Wellington lived up to its nickname of the Windy City. Whilst the campsite we used just out of town was well sheltered (but as a DOC and v low cost, was inhabited with a bunch of German lads drunkenly, loudly and increasingly desperately trying to pull some traveller girls camped there too until 0230hrs…), Wellington requires you to lean in to the wind.
We met up with the Belgium family at the wonderful Otaga Museum and spent the whole day there, wandering around the halls. As it was a school day, the crowds were light and we had no queues to stand in to get in to the museum’s major exhibit on Gallipoli. Yet again Sir Peter Jackson had got involved and the exhibit was terrific. It took a couple of hours just to go around it and I could have happily gone around again, there being so much information on offer.
Saying our goodbyes again and a promise to try and meet up again at Coremandel, we did a big jump N towards Rotarua, famous for its hot pools and geysers.
We had been given the details of a thermal river, about 30km S of Rotarua that you could go and soak in by the Ranger at the Wellington Campsite and we headed for that. Three or four miles down a dirt track took us to a small car park and a track down to the smoking stream. We visited a couple of the pools and loved the heat. We thought the water must have been around the 40C mark. We shared the top pool with a bunch of Korean ladies, gabbering away, everyone talking at once and saved one’s phone after she fell in to everyone’s amusement, trying to get that perfect shot of the rest. A good humoured lot!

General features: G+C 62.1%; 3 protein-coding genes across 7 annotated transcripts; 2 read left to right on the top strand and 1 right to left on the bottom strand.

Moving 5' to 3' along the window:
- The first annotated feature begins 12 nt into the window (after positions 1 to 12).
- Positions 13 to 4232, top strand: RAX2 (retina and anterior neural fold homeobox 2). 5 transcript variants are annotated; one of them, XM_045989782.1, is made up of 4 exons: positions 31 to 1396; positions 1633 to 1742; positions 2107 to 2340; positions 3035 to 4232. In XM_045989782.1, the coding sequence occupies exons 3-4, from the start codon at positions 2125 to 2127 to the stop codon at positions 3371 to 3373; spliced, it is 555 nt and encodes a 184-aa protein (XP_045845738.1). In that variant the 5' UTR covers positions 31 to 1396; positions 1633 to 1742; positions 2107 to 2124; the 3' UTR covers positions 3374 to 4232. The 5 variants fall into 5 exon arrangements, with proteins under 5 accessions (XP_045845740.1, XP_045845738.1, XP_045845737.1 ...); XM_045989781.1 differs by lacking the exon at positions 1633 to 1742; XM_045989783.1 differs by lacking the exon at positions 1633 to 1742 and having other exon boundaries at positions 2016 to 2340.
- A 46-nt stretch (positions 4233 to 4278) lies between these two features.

The next morning, much to the kids delight, we surprised them by heading off the main road and taking them to a “Go Ape” tree runners centre. Technically, Hannah was allowed only to do the first two of the six levels because of her height but the staff was happy for her to try the harder stuff as long as Dad went too. I thought it a fair cop. The courses started small, gradually getting longer, more complex and higher off the ground. Needless to say, she did us proud, nervelessly throwing herself over the courses and the staff were a little surprised to hear her screaming her way down the big death slide (called “flying foxes” in NZ – no idea why) with a ecstatic smile at the end of level four! Eleanor and I completed level five but we ran out of time to complete last level.
We had a timetable to keep with a dry Hobbiton and with 60km to get there and a little over an hour to get there, we needed to move – fast!